One good man, a trivial little tale and his obsessive code of honour

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They were just a couple of bronze letter 'V's for Valour, half an inch high. They are pinned on to military decoration ribbons. You can pick them up in a military curio shop for 50 cents or a dollar. But for the man who held the most senior uniformed job in the mightiest navy on earth, the merest doubt about them was enough to die for.

The gesture was so swift, so devastating and, to non-military men at least, simply so unreasonable, that 36 hours later this city can still barely believe it. One moment Admiral Jeremy "Mike" Boorda, Chief of US Naval Operations, was at his Pentagon office, grappling with the considerable strains of his job but apparently in good spirits. Two hours later, he was pronounced dead at a Washington hospital of a self-inflicted gunshot wound. The proud navy man had taken his own life with a single .38 bullet. It was aimed not into his mouth or at his temple, but through his chest, the very place where decorations and the two Vs had rested.

Just before 12.30pm on Thursday, Admiral Boorda had learnt that the media was about to disclose that he had once improperly worn the V-pins on two decorations he had earned in Vietnam. The citations say that in 1965 he took part in a coastal shelling operation, and in 1973 helped "protect vital units and rescue downed airmen". The citations and decorations were in order, but the V-pins which for years the admiral wore upon them, denoting that he had put his life at risk in combat, apparently were not. A year ago, he discovered the error and stopped wearing them. At that point an insignificant tale might have ended - but for the National Security News Service and his own obsessive code of honour.

NSNS, which provides the media with tips on the forces, had unearthed Admiral Boorda's transgression, and told Newsweek and ABC TV. Newsweek asked to see the admiral to discuss the charges. An appointment was made for 2.30. "What are we going to tell them? he asked Rear-Admiral Kendall Pease, the Navy's chief spokesman, before answering his own question: "We'll just tell the truth."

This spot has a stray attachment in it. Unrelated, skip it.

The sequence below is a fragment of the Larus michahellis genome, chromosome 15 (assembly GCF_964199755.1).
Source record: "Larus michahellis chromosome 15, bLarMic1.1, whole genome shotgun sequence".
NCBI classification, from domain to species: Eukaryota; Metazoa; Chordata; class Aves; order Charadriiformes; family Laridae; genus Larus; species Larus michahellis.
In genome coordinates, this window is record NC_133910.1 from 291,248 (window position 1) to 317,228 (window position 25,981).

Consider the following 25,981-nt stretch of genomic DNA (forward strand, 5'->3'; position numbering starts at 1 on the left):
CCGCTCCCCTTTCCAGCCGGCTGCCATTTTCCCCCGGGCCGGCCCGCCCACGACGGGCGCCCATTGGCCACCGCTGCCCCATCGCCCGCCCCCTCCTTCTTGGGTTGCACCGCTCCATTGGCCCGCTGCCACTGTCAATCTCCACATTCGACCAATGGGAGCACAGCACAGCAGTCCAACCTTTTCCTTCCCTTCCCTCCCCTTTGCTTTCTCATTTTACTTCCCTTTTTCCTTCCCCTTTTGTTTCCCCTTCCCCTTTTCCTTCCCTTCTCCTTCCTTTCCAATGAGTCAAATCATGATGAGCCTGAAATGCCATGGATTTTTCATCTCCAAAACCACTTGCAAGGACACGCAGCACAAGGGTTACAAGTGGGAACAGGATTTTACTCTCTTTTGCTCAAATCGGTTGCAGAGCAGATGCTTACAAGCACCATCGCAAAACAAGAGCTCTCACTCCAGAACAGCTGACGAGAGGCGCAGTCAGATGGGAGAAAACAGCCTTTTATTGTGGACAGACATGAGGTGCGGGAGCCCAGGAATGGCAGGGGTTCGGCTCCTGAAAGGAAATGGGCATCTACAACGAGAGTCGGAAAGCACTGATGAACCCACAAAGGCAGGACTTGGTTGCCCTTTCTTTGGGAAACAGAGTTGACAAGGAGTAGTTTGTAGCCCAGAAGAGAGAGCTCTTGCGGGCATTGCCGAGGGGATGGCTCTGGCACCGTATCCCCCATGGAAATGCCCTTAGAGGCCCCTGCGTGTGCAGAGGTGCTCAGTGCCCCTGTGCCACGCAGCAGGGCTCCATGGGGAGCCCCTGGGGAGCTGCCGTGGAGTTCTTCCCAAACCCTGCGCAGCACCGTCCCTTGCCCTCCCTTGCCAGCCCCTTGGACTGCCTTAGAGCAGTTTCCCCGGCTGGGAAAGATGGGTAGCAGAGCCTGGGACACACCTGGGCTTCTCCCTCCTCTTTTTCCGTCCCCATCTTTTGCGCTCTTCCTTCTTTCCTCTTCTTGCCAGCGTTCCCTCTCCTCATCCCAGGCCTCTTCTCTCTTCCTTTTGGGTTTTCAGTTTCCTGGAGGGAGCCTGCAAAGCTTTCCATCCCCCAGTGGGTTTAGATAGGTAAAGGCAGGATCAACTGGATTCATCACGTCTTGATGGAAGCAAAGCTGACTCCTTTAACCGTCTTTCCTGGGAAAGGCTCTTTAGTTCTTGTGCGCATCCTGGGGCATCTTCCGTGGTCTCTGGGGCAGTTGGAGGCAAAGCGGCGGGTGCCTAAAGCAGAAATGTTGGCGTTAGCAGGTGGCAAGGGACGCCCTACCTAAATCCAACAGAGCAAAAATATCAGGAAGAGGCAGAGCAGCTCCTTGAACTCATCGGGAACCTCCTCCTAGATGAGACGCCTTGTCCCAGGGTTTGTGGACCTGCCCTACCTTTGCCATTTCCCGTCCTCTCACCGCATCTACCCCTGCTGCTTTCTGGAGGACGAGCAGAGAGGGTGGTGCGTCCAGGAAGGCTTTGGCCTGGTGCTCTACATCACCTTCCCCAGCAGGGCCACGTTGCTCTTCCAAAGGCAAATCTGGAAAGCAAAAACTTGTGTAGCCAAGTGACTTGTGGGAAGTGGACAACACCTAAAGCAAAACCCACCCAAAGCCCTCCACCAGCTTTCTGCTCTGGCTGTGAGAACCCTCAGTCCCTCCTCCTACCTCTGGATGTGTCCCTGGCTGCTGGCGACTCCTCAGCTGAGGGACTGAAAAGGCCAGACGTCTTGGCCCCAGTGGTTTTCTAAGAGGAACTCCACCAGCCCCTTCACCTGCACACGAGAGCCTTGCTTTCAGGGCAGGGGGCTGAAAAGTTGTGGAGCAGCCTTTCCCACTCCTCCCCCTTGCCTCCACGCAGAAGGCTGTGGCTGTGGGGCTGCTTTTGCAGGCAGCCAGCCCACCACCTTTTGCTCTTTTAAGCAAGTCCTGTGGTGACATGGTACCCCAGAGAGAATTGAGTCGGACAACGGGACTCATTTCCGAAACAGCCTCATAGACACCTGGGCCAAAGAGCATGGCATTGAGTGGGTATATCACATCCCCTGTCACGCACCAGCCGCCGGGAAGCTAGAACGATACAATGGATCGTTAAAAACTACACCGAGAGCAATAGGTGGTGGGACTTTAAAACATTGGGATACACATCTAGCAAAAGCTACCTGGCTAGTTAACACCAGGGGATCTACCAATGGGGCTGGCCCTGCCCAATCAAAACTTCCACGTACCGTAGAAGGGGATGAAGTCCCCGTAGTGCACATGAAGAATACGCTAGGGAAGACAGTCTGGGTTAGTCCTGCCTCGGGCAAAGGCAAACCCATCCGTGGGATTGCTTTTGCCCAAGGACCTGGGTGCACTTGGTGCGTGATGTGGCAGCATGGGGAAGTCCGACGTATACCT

But then, abruptly, Admiral Boorda refused his regular lunch, rushed out of the building and drove himself to his home. At about 2pm a shot was heard. His chauffeur, who had been so concerned that he followed him home, arrived to find him slumped on a bench in the yard, mortally wounded.

Maybe his humble background had something to do with his end. Maybe he lacked that peculiar armour often endowed by wealth, birth or privilege that would help him survive a deception - or rather, almost certainly, a simple mistake - which was puny by the standards of the half-truths, omissions or downright lies that a politician can peddle his entire life without a blush.

But Boorda was a uniquely American success story, an "Anyone-Can-Make- It" tale that epitomises that easily derided but potent "American Dream," which still makes Americans feel good about the society they have created.

He was a man loved throughout the service, and nowhere more than among the ordinary seamen from whose ranks he sprang. In his two years as Chief of Naval Operations, he travelled around the world meeting sailors. Martha Raddatz of National Public Radio, who knew the admiral well, recalls, "I've seen tough sailors break down and cry around him."

"The Navy became my family," he had said. "Everything I've done since I was 16 years old has been wrapped up in this organisation." And the shopkeeper's son from South Bend, Indiana, with a premature fondness for six-packs who lied about his age to join the Navy when he was only 16, has travelled far and high.

"The Navy saved me from alcoholism," he once joked. In fact it did more; it took him to its very pinnacle, the first enlisted man ever to serve as chief of naval operations. After Vietnam he rose to senior command positions, to take charge of US naval forces in Europe and then of Nato forces in southern Europe during the first stages of the Bosnian war, before his appointment by President Bill Clinton in April 1994.

But it was to his family and to ordinary sailors that Admiral Boorda addressed the two notes he left by his body. He admitted that he had wrongly worn the V-pins, but had genuinely thought he was entitled to them. "But some will never see my action as an honest mistake." Thus the unbearable disgrace, not so much for himself, but for the service he commanded.

And thus perhaps the hideous end of a glittering career is best understood. These have been wretched times for the US Navy, characterised by budget cuts, jet crashes and scandals about drugs and cheating at Annapolis, the elite Naval Academy. From a crusty ancien regime have come accusations that the admiral, in his zeal to stamp out sexual harassment, was sacrificing the Navy's fighting efficiency on the altars of militant feminism and political correctness.

What precise blend of pressure and despair causes a man to commit suicide? Early on Thursday afternoon, the mixture went critical in "Mike" Boorda. The catalyst was two small bronze Vs, worth nothing - except to a military man of honour.